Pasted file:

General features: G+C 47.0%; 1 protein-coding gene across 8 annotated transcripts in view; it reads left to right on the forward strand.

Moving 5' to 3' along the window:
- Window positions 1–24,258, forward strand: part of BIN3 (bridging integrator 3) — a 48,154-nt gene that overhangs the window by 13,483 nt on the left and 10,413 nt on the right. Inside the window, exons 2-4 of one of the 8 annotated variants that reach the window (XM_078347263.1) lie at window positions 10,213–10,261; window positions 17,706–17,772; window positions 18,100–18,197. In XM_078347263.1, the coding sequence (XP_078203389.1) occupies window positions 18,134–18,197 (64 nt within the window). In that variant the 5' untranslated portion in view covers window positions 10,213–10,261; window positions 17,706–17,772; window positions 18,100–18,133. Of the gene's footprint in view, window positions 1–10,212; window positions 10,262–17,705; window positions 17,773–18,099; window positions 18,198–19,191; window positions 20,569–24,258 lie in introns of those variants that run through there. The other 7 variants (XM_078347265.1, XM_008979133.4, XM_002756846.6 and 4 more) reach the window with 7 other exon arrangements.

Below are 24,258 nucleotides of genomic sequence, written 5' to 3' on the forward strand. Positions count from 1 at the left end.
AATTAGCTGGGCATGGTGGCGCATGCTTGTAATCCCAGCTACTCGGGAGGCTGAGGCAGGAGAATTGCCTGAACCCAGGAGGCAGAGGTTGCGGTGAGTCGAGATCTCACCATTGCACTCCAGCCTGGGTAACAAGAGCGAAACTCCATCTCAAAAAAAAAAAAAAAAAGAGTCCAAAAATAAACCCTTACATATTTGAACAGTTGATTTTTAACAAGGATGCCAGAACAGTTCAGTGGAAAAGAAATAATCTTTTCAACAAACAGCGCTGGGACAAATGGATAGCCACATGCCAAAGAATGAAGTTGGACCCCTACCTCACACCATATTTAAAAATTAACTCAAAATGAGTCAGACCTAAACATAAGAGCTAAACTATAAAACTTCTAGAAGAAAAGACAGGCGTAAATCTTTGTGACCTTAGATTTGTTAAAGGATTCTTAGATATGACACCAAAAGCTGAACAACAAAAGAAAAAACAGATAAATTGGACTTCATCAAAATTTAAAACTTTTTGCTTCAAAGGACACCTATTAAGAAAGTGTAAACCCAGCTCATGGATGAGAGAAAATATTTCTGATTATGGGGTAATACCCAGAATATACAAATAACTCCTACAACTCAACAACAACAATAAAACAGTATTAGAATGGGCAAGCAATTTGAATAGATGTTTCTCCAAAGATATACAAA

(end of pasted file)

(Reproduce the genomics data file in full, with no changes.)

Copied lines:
General features: G+C 47.0%; 1 protein-coding gene across 8 annotated transcripts in view; it reads left to right on the forward strand.

Moving 5' to 3' along the window:
- Window positions 1–24,258, forward strand: part of BIN3 (bridging integrator 3) — a 48,154-nt gene that overhangs the window by 13,483 nt on the left and 10,413 nt on the right. Inside the window, exons 2-4 of one of the 8 annotated variants that reach the window (XM_078347263.1) lie at window positions 10,213–10,261; window positions 17,706–17,772; window positions 18,100–18,197. In XM_078347263.1, the coding sequence (XP_078203389.1) occupies window positions 18,134–18,197 (64 nt within the window). In that variant the 5' untranslated portion in view covers window positions 10,213–10,261; window positions 17,706–17,772; window positions 18,100–18,133. Of the gene's footprint in view, window positions 1–10,212; window positions 10,262–17,705; window positions 17,773–18,099; window positions 18,198–19,191; window positions 20,569–24,258 lie in introns of those variants that run through there. The other 7 variants (XM_078347265.1, XM_008979133.4, XM_002756846.6 and 4 more) reach the window with 7 other exon arrangements.

Below are 24,258 nucleotides of genomic sequence, written 5' to 3' on the forward strand. Positions count from 1 at the left end.
AATTAGCTGGGCATGGTGGCGCATGCTTGTAATCCCAGCTACTCGGGAGGCTGAGGCAGGAGAATTGCCTGAACCCAGGAGGCAGAGGTTGCGGTGAGTCGAGATCTCACCATTGCACTCCAGCCTGGGTAACAAGAGCGAAACTCCATCTCAAAAAAAAAAAAAAAAAGAGTCCAAAAATAAACCCTTACATATTTGAACAGTTGATTTTTAACAAGGATGCCAGAACAGTTCAGTGGAAAAGAAATAATCTTTTCAACAAACAGCGCTGGGACAAATGGATAGCCACATGCCAAAGAATGAAGTTGGACCCCTACCTCACACCATATTTAAAAATTAACTCAAAATGAGTCAGACCTAAACATAAGAGCTAAACTATAAAACTTCTAGAAGAAAAGACAGGCGTAAATCTTTGTGACCTTAGATTTGTTAAAGGATTCTTAGATATGACACCAAAAGCTGAACAACAAAAGAAAAAACAGATAAATTGGACTTCATCAAAATTTAAAACTTTTTGCTTCAAAGGACACCTATTAAGAAAGTGTAAACCCAGCTCATGGATGAGAGAAAATATTTCTGATTATGGGGTAATACCCAGAATATACAAATAACTCCTACAACTCAACAACAACAATAAAACAGTATTAGAATGGGCAAGCAATTTGAATAGATGTTTCTCCAAAGATATACAAA